a strong emphasis on building consensus. The best way to forge consensus among nine headstrong jurists is to adopt a limited view of
what the court is doing. During his confirmation hearings Mr Roberts hit on the metaphor of a baseball umpire. “It is a limited role,” he
explained. “Nobody ever went to a ballgame to see the umpire...It's my job to call balls and strikes and not to pitch or bat.” And he has
dropped more hints since becoming chief justice. He argued at Georgetown University law school that “If it is not necessary to decide
more to dispose of a case, in my view it is necessary not to decide more.” He told an interviewer that he re-read the constitution at the
end of the court's term in order to see how close the court was to the original document. Asked which founder he would most like to
have been, he said he would like to have been the one who “brokered the great compromises”. The most striking evidence
that Mr Roberts is stamping his philosophy on the court is the dramatic decline in business. The New York
Times reports that the court has taken 40% fewer cases this term than last, leaving big gaps in its calendar for late winter
and early spring. The number of cases which the court decided with signed opinions last term, 69, was the lowest since 1953, and fewer
than half the number that the court was deciding in the mid-1980s. Constitutional law professors are even complaining that they have too
few new cases to get their teeth into. Opinions are more often unanimous, too. In the 2005 term, according to the Cato
Institute, a libertarian think-tank, the court decided almost half its docket without dissents—a big improvement on
recent terms. In cases with dissents, Mr Roberts was most often in the majority. Some of these decisions concerned issues
where court-watchers had predicted fierce battles—most notably abortion, the death penalty and religious freedom.
SDI 2008 44
WHAM! States/Fism Core

Economy DA – Predictability Links


( ) Roberts has been clear that he won’t do anything crazy – plan makes him look
inconsistent and unable to maintain legal stability and predictability.
Michael J. Gerhardt, Distinguished Professor of Constitutional Law at the University of North Carolina at Chapel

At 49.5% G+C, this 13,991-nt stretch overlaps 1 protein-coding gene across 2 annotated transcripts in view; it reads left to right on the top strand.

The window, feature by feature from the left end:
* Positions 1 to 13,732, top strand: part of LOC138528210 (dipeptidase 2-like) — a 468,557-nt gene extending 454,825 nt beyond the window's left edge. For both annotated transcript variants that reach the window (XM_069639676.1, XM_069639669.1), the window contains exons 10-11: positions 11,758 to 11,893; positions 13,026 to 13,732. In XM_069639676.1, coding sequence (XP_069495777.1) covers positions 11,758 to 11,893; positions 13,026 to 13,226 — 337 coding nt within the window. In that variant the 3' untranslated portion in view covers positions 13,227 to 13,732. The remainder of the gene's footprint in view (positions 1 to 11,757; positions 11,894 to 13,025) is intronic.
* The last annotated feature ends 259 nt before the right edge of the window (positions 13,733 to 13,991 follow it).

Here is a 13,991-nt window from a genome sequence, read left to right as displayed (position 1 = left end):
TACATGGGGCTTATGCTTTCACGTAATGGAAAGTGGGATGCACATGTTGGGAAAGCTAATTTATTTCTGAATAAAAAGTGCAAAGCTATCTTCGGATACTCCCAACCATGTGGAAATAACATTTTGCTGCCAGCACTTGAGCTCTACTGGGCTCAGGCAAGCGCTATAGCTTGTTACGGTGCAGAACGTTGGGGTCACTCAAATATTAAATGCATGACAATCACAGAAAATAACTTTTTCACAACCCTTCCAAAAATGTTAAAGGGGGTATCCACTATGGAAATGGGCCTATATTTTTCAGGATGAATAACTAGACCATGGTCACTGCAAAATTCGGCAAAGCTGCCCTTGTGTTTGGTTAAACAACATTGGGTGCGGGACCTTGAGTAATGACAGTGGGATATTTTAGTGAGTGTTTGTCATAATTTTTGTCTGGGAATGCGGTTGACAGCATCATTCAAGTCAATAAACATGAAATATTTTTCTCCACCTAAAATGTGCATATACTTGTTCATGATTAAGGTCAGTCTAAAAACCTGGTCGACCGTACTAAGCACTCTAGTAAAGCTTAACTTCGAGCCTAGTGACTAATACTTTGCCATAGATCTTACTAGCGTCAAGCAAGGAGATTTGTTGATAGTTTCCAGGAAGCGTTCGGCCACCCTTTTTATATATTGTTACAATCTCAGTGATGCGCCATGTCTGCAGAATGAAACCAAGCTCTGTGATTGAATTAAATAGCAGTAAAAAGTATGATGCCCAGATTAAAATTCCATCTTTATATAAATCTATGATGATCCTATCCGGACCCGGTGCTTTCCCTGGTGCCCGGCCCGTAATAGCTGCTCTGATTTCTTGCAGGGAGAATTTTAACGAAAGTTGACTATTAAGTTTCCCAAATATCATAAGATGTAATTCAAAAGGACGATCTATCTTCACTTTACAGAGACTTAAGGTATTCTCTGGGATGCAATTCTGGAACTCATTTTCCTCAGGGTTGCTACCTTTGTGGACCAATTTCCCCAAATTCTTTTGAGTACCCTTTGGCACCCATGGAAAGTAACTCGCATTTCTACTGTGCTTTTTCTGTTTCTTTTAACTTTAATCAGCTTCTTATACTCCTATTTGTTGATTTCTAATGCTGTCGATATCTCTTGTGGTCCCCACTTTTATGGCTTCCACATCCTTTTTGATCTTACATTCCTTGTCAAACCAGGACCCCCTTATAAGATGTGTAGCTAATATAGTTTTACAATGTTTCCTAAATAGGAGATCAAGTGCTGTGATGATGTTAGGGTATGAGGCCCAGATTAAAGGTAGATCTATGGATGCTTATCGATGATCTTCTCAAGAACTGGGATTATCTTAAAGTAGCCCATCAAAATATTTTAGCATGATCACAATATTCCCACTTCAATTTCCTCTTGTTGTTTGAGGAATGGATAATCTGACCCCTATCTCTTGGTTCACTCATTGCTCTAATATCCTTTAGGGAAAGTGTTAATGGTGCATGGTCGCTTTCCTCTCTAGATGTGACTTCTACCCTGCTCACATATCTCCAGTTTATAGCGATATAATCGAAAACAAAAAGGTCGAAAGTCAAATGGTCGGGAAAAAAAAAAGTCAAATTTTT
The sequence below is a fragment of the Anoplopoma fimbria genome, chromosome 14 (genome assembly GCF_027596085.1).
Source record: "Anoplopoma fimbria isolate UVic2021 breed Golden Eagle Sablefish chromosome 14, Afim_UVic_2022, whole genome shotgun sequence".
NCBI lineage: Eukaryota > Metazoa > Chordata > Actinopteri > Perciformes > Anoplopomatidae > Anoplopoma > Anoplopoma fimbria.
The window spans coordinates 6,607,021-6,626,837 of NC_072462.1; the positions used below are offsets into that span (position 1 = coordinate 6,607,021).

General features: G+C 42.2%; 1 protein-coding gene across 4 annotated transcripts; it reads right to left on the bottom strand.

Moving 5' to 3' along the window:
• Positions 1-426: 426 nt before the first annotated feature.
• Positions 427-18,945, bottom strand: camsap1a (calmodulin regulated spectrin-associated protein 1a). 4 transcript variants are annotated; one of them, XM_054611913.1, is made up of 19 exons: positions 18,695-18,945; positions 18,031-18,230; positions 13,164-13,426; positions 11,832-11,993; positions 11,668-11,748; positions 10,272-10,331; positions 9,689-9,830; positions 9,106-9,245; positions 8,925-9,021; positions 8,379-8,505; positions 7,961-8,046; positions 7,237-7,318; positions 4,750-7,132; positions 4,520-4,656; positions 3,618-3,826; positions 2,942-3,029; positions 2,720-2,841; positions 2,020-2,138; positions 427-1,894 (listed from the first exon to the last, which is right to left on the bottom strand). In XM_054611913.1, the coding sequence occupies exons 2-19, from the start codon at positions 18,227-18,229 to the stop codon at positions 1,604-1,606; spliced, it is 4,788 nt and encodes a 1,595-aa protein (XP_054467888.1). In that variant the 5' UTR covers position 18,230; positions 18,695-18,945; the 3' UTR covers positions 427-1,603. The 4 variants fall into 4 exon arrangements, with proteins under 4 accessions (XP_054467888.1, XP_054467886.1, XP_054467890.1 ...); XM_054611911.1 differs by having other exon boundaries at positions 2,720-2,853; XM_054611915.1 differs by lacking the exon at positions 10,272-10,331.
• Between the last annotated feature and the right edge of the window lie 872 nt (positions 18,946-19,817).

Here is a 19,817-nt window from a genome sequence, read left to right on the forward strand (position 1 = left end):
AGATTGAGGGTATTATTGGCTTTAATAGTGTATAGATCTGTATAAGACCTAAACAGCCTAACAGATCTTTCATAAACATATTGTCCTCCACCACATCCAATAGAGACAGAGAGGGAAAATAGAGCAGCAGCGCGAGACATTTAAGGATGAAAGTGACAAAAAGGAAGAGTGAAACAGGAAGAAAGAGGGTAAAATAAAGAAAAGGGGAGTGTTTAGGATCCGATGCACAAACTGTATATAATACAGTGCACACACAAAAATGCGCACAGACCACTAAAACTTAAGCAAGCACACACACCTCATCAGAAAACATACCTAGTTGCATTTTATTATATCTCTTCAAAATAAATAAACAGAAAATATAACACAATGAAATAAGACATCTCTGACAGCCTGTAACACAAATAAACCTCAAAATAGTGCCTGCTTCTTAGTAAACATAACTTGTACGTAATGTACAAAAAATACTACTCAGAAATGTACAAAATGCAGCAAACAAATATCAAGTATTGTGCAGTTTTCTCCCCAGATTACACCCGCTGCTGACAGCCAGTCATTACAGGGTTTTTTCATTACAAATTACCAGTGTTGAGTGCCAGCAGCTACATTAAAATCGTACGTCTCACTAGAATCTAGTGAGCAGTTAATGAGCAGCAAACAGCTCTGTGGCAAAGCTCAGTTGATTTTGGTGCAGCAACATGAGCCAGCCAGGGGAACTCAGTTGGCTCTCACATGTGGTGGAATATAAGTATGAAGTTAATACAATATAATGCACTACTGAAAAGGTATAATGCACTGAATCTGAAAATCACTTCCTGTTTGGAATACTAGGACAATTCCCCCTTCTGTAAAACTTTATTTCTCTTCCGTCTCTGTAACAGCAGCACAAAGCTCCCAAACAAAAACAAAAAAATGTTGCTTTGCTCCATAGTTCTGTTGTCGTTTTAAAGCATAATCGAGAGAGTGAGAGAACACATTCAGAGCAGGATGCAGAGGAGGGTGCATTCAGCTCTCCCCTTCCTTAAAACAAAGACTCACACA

Hill School of Law. Minnesota Law Review, May, 2006. 90 Minn. L. Rev. 1204. “THE FUTURE OF THE
SUPREME COURT: INSTITUTIONAL REFORM AND BEYOND: Essay: Super Precedent.”
Chief Justice Roberts was a model for avoiding pitfalls in the confirmation process. It is possible he may have been too good a model.
He constantly espoused respect for precedent throughout his hearings. He may or may not have been a firebrand when he
worked in the Office of the Attorney General, the White House, or in Office of the Solicitor General, but he was not a firebrand when he
appeared in front of the Senate [*1228] Judiciary Committee. He no doubt understands that President Bush would love to see him not
only vote as Chief Justice Rehnquist did but also move the Court further to the right. Yet, John Roberts the nominee accepted some
judicial decisions inconsistent with that political agenda, including those recognizing a marital right of privacy, 98 the framework for
analyzing separation of powers conflicts, 99 the constitutionality of the 1965 Voting Rights Act, 100 and heightened scrutiny for gender
classifications. 101 Roberts even acknowledged Roe as "settled law," and recognized that overruling a precedent
would be "a jolt to the legal system." 102 One has to assume that some overrulings would produce more of a
"jolt" to the system than others, and some might fatally electrocute the system. While Chief Justice
Roberts suggested it was not unthinkable for the Supreme Court to overrule settled law, he made abundantly clear that his